Facebook catalogues our life’s achievements, friendships, worries, hopes, and for some, the old washing machine that we’re trying to sell. To sort through what all this actually means, Facebook has started to use an artificial intelligence language model to read through posts, and then recommend actions and services.
In the vogue of the time, Facebook’s language engine will be named DeepText, as it relies on deep learning. Fundamentally, the model deconstructs sentences to find their meaning. In Facebook’s initial use case, the algorithm is able to tell if you’re using Facebook to sell something. If it reads the post and determines it’s a sale offer, a dialogue box will pop up before the post goes live, asking if you want to list it as a Sale post. DeepText can understand more than 20 languages, and is able to work at Facebook’s scale, parsing thousands of posts per second.
In a blog post detailing the engine, the authors explore some other uses for the technology, like knowing when you want to hail a ride in the Messenger app, surfacing the best comments on a post, or filtering spam.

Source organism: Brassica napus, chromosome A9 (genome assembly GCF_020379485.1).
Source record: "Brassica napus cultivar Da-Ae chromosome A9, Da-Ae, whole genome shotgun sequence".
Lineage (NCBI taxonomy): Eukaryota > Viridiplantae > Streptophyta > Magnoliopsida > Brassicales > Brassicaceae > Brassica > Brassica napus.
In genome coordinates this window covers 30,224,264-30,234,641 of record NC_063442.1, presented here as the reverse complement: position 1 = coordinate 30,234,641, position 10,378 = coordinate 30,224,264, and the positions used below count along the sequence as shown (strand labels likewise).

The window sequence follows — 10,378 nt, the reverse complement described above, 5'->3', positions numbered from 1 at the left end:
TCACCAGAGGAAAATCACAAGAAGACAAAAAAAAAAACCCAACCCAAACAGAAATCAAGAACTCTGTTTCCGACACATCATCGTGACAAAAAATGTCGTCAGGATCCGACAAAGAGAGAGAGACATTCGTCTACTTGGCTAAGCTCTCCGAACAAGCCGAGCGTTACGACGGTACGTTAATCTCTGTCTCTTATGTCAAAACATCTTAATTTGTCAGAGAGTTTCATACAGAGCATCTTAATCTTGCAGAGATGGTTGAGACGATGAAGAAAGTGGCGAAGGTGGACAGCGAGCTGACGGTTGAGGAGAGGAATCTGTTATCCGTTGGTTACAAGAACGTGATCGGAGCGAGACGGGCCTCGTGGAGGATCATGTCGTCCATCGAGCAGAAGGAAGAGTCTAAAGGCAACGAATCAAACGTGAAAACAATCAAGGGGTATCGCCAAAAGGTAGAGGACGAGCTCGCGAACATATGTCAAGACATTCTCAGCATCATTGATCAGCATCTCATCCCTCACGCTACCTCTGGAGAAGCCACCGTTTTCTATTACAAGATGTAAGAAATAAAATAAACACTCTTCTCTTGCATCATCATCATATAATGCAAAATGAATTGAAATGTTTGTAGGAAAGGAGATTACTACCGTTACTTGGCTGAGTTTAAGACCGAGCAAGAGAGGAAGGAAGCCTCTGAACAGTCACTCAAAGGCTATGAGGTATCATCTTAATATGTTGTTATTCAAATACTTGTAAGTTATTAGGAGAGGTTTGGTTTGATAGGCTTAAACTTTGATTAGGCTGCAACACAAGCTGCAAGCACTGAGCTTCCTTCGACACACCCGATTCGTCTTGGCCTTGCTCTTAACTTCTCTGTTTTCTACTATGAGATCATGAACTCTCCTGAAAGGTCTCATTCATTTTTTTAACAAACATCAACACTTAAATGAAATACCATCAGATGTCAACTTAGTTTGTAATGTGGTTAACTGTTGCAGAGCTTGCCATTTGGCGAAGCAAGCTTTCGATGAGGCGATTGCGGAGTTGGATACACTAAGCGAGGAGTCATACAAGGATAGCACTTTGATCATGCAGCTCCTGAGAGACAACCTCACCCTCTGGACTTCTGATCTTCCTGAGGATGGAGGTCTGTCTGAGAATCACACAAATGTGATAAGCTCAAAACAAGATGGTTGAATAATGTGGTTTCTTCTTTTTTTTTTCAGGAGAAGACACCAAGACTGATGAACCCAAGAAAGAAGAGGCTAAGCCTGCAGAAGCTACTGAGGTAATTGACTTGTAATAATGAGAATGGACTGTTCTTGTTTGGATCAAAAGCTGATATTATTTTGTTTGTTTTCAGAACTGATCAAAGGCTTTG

But what this announcement means is that Facebook can now act on every single word on the site. It can understand what users mean when they post and then serve those users ads with extreme precision. Facebook had been previously searchable, but understanding what those words mean makes them seriously useful. This is also already been shown to work within Messenger, which means any chat is about to get smarter, regardless whether there’s a bot in the channel.
The model itself is trained on immense amounts of language. It groups together words that it finds to be similar. In their blog post, researchers say that the words “brother” and “bro” are pretty closely correlated. This happens regardless of language; the engine still sees the content as semantically similar.
Once the engine has this graph of language, it’s able to use the relationships between words to construct a complex idea of how they relate, and engineers can instruct Facebook to act on those ideas.
This announcement comes on the heels of Google’s open-source language parser “Parsey McParseface,” although Facebook will not release its code to the public.